The president of each public university within the Oregon University System is also president of the faculty. The president is also the executive and governing officer of the public university, except as otherwise provided by statute or action of the State Board of Higher Education. Subject to the supervision of the board, the president of the public university has authority to control and give general directions to the practical affairs of the public university. (underlining added).

Similarly, ORS 352.010 describes the composition of the faculty and its role:

The president and professors constitute the faculty of each of the public universities listed in ORS 352.002 and as such have the immediate government and discipline of the public university and the students therein, except as otherwise provided by statute or action of the State Board of Higher Education. The faculty may, subject to the supervision of the board under ORS 351.070, prescribe the course of study to be pursued in the public university and the textbooks to be used. (underlining added).

These statutes establish the Legislature’s intended framework for the respective roles of the SBHE, the Chancellor, each institutional president as the executive and governing officer and the president of the faculty of his or her institution, and the “president and professors” as the “faculty” of each institution governed by the SBHE.

Much of intercollegiate athletics would seem to be a “practical affair” of the University, see ORS 352.004, and thus the president’s responsibility, subject to supervision by the SBHE and the Chancellor.

Further, the SBHE has adopted numerous rules and bylaws for the government of each of the public universities, including their faculty, teachers, students, and employees. The SBHE’s policy on Executive Leadership can be found here:

 http://www.ous.edu./sites/default/files/state_board/polipro/BdPol130510.pdf. Parts (F)(1), (6) and (7) are the relevant parts.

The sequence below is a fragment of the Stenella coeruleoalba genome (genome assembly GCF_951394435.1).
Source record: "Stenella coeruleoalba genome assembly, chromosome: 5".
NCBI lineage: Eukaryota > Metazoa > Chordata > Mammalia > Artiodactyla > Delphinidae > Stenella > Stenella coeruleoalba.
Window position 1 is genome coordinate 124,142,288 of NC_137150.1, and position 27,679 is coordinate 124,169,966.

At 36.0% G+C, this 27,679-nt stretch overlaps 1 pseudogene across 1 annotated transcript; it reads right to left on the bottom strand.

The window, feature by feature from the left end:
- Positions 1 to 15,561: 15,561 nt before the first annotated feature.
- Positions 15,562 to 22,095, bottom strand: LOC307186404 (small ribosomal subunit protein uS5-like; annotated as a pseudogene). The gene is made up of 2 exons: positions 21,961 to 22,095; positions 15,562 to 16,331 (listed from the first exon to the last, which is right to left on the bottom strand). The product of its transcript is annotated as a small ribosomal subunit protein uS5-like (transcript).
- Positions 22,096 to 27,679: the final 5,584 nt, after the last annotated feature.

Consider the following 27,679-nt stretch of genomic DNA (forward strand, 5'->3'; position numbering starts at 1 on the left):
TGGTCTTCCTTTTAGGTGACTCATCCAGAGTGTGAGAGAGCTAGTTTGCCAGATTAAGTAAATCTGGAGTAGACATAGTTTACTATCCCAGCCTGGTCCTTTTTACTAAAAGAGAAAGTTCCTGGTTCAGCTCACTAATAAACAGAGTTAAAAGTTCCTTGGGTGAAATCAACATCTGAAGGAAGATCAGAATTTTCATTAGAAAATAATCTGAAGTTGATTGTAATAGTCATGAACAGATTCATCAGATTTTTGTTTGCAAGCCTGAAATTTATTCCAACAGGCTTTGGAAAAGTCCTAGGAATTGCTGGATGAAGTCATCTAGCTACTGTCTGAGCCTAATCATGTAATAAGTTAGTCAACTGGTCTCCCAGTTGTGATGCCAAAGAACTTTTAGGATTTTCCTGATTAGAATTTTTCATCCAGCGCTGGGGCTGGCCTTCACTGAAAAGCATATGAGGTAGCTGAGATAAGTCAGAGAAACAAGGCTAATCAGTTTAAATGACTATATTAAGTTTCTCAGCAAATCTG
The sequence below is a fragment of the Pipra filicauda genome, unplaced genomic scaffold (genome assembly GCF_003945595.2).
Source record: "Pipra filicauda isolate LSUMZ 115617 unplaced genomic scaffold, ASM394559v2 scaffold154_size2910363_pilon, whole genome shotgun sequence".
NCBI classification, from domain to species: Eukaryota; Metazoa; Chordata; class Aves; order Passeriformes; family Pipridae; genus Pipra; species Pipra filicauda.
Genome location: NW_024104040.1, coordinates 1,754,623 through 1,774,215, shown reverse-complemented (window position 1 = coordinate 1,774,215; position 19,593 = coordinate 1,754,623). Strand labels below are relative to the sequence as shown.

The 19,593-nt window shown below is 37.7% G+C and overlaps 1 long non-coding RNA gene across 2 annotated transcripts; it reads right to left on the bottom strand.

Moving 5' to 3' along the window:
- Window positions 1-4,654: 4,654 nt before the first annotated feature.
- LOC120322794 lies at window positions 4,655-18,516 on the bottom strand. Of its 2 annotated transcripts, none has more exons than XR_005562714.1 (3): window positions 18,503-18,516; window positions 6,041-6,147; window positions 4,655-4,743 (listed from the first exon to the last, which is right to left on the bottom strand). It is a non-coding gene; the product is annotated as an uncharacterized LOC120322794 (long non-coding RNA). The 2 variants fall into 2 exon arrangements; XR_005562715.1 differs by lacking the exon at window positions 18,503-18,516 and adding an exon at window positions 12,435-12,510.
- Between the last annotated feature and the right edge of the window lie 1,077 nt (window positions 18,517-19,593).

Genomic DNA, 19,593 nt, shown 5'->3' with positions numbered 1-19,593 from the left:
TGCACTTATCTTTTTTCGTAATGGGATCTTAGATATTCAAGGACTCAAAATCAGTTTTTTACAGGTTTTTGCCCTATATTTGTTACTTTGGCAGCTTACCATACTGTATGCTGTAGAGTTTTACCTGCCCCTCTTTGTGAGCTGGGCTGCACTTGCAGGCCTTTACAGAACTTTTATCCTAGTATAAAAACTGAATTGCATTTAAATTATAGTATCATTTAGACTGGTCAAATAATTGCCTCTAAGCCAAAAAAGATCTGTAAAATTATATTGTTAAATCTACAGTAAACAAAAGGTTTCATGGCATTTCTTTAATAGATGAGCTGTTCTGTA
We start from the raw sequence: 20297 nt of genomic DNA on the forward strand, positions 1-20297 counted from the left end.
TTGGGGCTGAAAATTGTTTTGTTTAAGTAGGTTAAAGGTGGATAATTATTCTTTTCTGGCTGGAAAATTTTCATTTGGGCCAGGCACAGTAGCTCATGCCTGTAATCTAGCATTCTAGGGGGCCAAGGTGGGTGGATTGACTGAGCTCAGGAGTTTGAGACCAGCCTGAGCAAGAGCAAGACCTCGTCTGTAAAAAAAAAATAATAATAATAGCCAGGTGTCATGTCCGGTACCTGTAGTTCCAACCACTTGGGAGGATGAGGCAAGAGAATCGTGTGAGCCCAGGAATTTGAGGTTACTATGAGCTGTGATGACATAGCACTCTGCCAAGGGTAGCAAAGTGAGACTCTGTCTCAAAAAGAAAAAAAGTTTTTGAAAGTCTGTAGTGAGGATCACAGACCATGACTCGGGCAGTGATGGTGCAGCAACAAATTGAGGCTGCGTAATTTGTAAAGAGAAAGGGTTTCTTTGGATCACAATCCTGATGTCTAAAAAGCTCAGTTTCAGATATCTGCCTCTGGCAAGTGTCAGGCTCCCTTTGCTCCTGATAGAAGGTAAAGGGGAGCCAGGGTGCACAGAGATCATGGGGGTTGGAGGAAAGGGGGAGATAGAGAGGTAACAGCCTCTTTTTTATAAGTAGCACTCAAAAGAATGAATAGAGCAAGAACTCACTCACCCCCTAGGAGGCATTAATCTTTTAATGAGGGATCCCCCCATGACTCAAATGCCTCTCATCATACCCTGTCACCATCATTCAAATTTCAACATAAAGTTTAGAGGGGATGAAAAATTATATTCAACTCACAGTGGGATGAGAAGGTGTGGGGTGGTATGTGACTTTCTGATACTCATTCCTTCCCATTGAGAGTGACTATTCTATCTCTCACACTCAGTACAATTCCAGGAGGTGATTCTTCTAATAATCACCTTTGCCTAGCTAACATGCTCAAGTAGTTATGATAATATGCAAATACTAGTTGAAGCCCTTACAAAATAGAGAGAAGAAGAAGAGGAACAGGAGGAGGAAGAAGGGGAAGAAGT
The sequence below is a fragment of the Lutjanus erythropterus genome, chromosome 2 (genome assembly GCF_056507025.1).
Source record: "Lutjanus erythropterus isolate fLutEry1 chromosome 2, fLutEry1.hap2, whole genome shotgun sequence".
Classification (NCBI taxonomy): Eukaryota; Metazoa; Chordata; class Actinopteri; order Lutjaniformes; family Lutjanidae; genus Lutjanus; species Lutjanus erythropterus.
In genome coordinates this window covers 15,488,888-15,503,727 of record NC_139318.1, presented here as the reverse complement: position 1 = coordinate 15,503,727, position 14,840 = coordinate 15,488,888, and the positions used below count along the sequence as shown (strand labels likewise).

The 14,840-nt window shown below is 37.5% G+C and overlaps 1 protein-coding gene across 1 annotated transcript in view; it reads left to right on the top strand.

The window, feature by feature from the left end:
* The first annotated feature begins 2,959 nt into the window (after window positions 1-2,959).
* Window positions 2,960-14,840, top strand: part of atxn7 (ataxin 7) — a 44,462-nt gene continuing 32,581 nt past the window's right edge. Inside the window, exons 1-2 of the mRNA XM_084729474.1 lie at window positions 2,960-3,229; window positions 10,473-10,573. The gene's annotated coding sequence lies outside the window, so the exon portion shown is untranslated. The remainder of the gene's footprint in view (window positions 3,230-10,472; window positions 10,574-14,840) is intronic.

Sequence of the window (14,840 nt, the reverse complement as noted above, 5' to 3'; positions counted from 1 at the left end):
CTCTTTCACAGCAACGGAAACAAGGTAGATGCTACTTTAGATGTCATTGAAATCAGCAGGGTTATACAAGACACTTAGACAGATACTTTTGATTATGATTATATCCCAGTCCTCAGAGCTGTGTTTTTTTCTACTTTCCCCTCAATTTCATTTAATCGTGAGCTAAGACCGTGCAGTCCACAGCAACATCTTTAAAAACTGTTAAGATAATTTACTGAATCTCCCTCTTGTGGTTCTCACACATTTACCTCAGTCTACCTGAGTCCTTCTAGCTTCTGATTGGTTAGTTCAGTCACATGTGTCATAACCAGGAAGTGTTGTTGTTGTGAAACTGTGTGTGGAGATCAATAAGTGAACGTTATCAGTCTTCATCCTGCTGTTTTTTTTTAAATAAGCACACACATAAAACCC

The SBHE has also enacted OUS Internal Management Directive Section 8. While somewhat dated, this IMD is still in effect and sets forth the role of the institutional presidents in relation to intercollegiate athletics in a variety of ways. Another IMD is Section 1.130, which designates the president as responsible for the development and administration of institutional policies and rules governing the role of students (which would seem to include intercollegiate athletics) and to “take into account” the views of students, faculty, and others.  The Internal Management Directives are found here: http://www.ous.edu/sites/default/files/about/polipro/files/IMD4-10.pdf

To the extent that the SBHE has acted so as to delegate authority regarding intercollegiate athletics to the institutional presidents (and the directors of athletics), the IAC’s role is to advise the presidents and the directors. Presidents and directors are individual officials and not public bodies. Thus, the IAC is not subject to the OPML because it does not have authority to make decisions for or recommendations to a public body.

Further, to the extent that the faculty have a role relative to intercollegiate athletics, the SBHE’s actions and the UO Constitution both appear to provide that the president, an individual official, is the ultimate decision-maker via a presidential veto that may not be overridden by the professors.

I want to reiterate that the narrow question at issue is whether the IAC is required to comply with the OPML. This question is answered by determining whether the IAC has the authority to make decisions for or recommendations to a “public body.” In my view, the answer to that question is “no.” The answer turns on the word “body” in the OPML. This email does not provide, and should not be construed as providing, advice about any other issue.  Specifically, I stress that this discussion is narrowly addressed to the applicability of the OPML to the IAC. It should not be understood to address the scope of the faculty’s authority or the relationship of that authority to the authority of the State Board of Higher Education (SBHE), the Chancellor, or an institutional president.

I hope that this is helpful.

Randy

Randy Geller

General Counsel

University of Oregon